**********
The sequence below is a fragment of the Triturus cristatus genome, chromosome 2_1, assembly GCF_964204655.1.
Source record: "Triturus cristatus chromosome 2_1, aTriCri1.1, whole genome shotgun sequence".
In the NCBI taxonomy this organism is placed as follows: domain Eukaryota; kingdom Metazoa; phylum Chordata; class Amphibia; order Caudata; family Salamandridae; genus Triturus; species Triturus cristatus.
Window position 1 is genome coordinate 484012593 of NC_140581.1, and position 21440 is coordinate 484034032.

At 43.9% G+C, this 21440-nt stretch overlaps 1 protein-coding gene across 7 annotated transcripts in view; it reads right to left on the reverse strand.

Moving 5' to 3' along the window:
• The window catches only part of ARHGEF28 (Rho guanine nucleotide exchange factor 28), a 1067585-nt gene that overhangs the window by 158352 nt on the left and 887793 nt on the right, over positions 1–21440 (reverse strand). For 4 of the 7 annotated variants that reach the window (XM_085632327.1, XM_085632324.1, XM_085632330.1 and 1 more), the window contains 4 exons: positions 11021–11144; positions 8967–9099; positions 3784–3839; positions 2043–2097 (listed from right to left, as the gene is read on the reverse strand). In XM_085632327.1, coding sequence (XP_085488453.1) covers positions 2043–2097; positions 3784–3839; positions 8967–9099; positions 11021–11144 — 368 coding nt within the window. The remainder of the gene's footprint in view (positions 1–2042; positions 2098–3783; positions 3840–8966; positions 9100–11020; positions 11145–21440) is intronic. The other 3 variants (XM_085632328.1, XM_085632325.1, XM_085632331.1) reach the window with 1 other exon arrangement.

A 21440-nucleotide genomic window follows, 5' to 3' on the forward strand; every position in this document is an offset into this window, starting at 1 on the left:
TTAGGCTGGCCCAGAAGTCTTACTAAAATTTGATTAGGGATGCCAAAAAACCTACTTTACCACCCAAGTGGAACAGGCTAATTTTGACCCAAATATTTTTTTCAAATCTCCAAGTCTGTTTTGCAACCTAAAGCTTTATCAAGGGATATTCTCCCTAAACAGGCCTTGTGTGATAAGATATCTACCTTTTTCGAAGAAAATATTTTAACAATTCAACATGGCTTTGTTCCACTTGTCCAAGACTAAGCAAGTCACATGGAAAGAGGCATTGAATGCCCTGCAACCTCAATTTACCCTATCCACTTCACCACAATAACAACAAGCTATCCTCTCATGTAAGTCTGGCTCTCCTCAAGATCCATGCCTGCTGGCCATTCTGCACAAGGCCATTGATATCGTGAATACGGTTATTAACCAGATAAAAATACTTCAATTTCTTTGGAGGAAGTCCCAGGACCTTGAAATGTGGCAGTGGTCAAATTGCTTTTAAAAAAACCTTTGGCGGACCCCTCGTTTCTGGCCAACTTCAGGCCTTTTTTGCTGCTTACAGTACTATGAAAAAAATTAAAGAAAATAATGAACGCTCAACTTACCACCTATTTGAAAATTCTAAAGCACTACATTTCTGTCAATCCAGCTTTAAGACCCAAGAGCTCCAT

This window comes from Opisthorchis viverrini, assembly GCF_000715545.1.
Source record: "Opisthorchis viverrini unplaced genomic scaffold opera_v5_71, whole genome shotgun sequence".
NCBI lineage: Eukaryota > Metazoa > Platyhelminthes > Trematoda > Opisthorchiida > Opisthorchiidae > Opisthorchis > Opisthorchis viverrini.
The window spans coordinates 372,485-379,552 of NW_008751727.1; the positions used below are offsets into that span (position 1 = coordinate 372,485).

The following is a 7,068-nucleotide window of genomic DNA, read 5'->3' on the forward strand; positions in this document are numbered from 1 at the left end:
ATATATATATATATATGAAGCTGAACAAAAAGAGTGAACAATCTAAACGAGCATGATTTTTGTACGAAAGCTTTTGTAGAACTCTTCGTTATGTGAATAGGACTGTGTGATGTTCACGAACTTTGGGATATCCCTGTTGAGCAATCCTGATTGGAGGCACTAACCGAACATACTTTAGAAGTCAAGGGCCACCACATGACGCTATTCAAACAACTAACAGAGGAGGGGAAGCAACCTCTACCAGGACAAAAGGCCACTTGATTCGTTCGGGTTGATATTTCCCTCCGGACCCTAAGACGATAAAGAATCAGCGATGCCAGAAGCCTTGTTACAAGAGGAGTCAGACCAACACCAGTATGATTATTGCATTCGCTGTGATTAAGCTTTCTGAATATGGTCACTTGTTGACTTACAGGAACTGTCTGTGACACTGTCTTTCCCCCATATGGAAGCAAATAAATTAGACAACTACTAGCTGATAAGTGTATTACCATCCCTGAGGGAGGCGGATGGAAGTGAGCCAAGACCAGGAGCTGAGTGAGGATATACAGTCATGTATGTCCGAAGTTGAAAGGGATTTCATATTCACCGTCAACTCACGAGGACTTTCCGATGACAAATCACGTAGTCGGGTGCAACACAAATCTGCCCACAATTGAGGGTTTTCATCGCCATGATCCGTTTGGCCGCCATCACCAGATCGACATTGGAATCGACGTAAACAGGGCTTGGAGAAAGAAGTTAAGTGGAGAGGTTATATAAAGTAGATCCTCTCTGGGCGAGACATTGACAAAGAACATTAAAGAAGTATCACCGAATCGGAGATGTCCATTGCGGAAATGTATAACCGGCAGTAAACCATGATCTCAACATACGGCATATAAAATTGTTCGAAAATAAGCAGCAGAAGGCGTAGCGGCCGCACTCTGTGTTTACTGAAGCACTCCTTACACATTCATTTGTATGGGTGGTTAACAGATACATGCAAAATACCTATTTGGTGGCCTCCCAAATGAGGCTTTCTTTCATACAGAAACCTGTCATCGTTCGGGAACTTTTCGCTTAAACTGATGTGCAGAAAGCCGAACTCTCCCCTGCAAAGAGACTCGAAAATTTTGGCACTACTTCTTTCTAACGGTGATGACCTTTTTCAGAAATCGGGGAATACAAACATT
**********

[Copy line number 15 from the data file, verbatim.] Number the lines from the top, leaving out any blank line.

ATATATATATATATATGAAGCTGAACAAAAAGAGTGAACAATCTAAACGAGCATGATTTTTGTACGAAAGCTTTTGTAGAACTCTTCGTTATGTGAATAGGACTGTGTGATGTTCACGAACTTTGGGATATCCCTGTTGAGCAATCCTGATTGGAGGCACTAACCGAACATACTTTAGAAGTCAAGGGCCACCACATGACGCTATTCAAACAACTAACAGAGGAGGGGAAGCAACCTCTACCAGGACAAAAGGCCACTTGATTCGTTCGGGTTGATATTTCCCTCCGGACCCTAAGACGATAAAGAATCAGCGATGCCAGAAGCCTTGTTACAAGAGGAGTCAGACCAACACCAGTATGATTATTGCATTCGCTGTGATTAAGCTTTCTGAATATGGTCACTTGTTGACTTACAGGAACTGTCTGTGACACTGTCTTTCCCCCATATGGAAGCAAATAAATTAGACAACTACTAGCTGATAAGTGTATTACCATCCCTGAGGGAGGCGGATGGAAGTGAGCCAAGACCAGGAGCTGAGTGAGGATATACAGTCATGTATGTCCGAAGTTGAAAGGGATTTCATATTCACCGTCAACTCACGAGGACTTTCCGATGACAAATCACGTAGTCGGGTGCAACACAAATCTGCCCACAATTGAGGGTTTTCATCGCCATGATCCGTTTGGCCGCCATCACCAGATCGACATTGGAATCGACGTAAACAGGGCTTGGAGAAAGAAGTTAAGTGGAGAGGTTATATAAAGTAGATCCTCTCTGGGCGAGACATTGACAAAGAACATTAAAGAAGTATCACCGAATCGGAGATGTCCATTGCGGAAATGTATAACCGGCAGTAAACCATGATCTCAACATACGGCATATAAAATTGTTCGAAAATAAGCAGCAGAAGGCGTAGCGGCCGCACTCTGTGTTTACTGAAGCACTCCTTACACATTCATTTGTATGGGTGGTTAACAGATACATGCAAAATACCTATTTGGTGGCCTCCCAAATGAGGCTTTCTTTCATACAGAAACCTGTCATCGTTCGGGAACTTTTCGCTTAAACTGATGTGCAGAAAGCCGAACTCTCCCCTGCAAAGAGACTCGAAAATTTTGGCACTACTTCTTTCTAACGGTGATGACCTTTTTCAGAAATCGGGGAATACAAACATT